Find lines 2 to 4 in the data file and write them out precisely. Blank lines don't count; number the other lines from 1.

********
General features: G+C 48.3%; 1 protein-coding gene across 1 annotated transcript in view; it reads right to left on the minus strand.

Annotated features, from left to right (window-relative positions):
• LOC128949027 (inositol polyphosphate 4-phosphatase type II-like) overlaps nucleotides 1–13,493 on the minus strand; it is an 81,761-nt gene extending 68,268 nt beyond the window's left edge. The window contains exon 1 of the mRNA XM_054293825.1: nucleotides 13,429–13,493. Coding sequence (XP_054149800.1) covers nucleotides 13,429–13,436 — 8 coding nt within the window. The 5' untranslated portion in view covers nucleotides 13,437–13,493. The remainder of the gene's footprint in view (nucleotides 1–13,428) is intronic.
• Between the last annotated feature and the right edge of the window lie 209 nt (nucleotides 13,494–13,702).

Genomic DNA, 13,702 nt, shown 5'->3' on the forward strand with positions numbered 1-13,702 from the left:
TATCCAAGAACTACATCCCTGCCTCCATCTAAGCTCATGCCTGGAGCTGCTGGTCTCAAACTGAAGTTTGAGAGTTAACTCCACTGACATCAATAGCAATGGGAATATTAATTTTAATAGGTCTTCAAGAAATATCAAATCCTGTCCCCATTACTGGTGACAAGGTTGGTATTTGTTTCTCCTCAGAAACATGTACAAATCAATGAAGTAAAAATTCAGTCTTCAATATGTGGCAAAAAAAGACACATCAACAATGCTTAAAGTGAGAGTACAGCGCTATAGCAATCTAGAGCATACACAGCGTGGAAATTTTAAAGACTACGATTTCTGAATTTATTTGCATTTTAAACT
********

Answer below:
Annotated features, from left to right (window-relative positions):
• LOC128949027 (inositol polyphosphate 4-phosphatase type II-like) overlaps nucleotides 1–13,493 on the minus strand; it is an 81,761-nt gene extending 68,268 nt beyond the window's left edge. The window contains exon 1 of the mRNA XM_054293825.1: nucleotides 13,429–13,493. Coding sequence (XP_054149800.1) covers nucleotides 13,429–13,436 — 8 coding nt within the window. The 5' untranslated portion in view covers nucleotides 13,437–13,493. The remainder of the gene's footprint in view (nucleotides 1–13,428) is intronic.
• Between the last annotated feature and the right edge of the window lie 209 nt (nucleotides 13,494–13,702).